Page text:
Many people think of surrender as passive acceptance.
However, surrender involves not just acceptance but also action. The Bhagavad-gita’s conclusion demonstrates this active dimension of surrender. When Krishna urges surrender (18.66), Arjuna responds affirmatively, declaring (18.73) his readiness to implement Krishna’s will.
In surrender, the acceptance is for the circumstances that may well be unchangeable; and the action is for carrying out our duty to serve Krishna. Usually and unfortunately, we begrudge the circumstances, using them to justify our neglect of our duty. Our circumstantial obstacles may be deficiency of talent (If only my speech was more articulate), scarcity of resources (If only I had more money) or paucity of time (If only I could do this next month).
Even if other circumstances might have enabled us to serve Krishna better, his primary concern is not the quality of the result, but the quality of our consciousness. And we improve the quality of our consciousness by unresentfully, undistractedly, unflinchingly choosing to do what we can, with what we have – now. By surrendering thus, we accept the circumstances, understanding them to be the results of our own past karma, ultimately arranged by Krishna’s sanction.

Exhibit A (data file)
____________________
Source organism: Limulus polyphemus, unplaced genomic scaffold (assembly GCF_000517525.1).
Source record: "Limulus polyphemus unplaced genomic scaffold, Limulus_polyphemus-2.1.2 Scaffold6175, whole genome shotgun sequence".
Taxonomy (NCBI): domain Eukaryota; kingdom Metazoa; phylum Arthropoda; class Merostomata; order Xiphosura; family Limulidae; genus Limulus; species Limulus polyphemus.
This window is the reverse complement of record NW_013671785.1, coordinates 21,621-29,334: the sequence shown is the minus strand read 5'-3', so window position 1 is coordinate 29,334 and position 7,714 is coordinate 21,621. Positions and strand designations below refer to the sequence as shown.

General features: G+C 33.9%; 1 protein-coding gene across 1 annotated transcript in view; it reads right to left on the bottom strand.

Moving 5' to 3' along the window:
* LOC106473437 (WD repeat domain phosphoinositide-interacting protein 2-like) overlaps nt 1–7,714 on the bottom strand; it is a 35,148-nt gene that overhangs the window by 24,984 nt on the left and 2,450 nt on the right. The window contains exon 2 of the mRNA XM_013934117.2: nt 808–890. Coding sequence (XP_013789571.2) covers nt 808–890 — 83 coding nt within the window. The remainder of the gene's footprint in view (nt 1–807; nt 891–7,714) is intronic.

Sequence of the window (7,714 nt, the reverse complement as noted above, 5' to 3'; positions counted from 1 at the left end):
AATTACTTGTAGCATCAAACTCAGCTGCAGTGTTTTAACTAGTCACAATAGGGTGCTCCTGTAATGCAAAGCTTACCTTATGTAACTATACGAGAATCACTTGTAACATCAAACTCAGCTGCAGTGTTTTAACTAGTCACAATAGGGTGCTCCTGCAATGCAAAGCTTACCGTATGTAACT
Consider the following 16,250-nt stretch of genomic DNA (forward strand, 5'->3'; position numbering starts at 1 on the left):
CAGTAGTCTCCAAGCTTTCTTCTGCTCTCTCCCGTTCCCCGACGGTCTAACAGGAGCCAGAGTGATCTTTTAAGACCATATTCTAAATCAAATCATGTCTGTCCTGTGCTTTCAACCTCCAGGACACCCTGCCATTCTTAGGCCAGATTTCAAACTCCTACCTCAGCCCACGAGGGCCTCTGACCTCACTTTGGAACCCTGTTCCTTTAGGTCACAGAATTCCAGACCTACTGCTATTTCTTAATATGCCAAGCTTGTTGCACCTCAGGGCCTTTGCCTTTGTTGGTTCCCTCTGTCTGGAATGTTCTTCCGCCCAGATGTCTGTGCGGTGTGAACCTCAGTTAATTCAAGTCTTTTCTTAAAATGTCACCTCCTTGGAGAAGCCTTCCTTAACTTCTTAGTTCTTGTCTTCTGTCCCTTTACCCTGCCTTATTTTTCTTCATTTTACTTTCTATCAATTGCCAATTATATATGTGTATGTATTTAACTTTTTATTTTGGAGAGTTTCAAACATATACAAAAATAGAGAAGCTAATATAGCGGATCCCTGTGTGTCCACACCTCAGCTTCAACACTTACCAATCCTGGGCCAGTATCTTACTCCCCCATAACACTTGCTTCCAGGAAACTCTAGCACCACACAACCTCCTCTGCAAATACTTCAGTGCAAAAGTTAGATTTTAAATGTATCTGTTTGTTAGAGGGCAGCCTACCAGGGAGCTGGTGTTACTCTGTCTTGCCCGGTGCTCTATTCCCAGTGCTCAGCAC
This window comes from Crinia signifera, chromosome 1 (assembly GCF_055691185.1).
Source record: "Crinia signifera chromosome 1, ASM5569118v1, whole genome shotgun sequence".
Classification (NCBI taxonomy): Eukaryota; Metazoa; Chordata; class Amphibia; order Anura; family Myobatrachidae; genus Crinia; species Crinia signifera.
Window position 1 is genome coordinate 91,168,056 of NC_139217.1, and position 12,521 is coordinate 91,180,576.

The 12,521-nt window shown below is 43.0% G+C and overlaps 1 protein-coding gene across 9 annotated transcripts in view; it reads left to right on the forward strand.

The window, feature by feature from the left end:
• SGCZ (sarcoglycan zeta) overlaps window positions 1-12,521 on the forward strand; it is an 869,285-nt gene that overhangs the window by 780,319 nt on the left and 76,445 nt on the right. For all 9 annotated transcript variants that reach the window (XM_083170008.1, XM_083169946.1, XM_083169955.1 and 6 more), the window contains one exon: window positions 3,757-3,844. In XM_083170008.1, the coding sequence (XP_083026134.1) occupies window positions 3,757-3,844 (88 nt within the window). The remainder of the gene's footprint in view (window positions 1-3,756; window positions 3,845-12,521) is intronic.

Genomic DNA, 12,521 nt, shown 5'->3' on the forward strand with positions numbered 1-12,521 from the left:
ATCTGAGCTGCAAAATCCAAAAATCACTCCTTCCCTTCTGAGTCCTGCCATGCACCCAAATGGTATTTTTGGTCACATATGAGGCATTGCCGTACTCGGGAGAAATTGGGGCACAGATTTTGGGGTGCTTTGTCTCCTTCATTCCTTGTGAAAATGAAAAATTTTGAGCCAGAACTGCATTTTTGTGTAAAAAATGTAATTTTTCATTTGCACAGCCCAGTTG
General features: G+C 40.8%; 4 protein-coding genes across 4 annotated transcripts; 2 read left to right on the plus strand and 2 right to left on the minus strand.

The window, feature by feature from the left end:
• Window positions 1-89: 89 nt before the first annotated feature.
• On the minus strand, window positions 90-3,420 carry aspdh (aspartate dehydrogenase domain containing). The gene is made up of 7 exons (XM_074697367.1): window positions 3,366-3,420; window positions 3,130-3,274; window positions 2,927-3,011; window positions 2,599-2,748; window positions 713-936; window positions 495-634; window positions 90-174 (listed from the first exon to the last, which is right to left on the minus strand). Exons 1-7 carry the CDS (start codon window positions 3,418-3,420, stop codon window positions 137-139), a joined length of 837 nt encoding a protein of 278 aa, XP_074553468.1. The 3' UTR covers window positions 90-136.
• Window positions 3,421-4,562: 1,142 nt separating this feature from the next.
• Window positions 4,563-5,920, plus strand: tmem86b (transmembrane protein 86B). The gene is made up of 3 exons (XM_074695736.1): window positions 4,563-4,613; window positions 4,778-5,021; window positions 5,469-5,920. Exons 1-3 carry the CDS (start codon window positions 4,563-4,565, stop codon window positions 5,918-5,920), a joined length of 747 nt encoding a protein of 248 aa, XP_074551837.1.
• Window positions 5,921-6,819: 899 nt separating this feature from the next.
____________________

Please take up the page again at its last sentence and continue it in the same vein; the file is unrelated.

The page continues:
Significantly, if we surrender and do Krishna’s will, we may actually do much better than what we had thought possible under the circumstances. Being omnipotent, Krishna can change the circumstances in inconceivable ways. Being immanent, he can from within our heart give us ideas that we could never have thought of on our own. And even if none of these happen, the act of surrender itself, being a determined subordination of our will to Krishna’s will, comprises a quantum leap in our spiritual progress.
Thus the acceptance in surrender far from being passive removes rationalizations for passivity and sets the stage for devotional dynamism.[ bhagavad-gita ] [ surrender ]